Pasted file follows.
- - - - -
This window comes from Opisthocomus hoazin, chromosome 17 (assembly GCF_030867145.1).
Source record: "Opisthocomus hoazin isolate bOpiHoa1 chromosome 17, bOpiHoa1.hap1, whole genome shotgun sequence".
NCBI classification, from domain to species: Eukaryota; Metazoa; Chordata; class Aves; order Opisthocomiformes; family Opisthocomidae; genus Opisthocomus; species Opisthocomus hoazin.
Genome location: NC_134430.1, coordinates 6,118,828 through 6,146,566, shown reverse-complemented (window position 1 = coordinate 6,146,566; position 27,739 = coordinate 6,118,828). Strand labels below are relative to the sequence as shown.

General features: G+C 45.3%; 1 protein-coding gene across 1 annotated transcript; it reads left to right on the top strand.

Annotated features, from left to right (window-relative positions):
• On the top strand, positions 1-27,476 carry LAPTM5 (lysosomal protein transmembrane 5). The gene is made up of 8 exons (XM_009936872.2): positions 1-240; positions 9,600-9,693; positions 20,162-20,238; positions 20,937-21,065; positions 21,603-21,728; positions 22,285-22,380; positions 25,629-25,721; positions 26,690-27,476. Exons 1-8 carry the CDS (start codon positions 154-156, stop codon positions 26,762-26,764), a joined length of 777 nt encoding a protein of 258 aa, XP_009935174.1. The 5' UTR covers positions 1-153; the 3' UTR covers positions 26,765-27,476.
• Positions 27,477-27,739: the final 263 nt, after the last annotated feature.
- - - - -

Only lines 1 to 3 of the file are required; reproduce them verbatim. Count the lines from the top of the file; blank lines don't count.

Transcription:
This window comes from Opisthocomus hoazin, chromosome 17 (assembly GCF_030867145.1).
Source record: "Opisthocomus hoazin isolate bOpiHoa1 chromosome 17, bOpiHoa1.hap1, whole genome shotgun sequence".
NCBI classification, from domain to species: Eukaryota; Metazoa; Chordata; class Aves; order Opisthocomiformes; family Opisthocomidae; genus Opisthocomus; species Opisthocomus hoazin.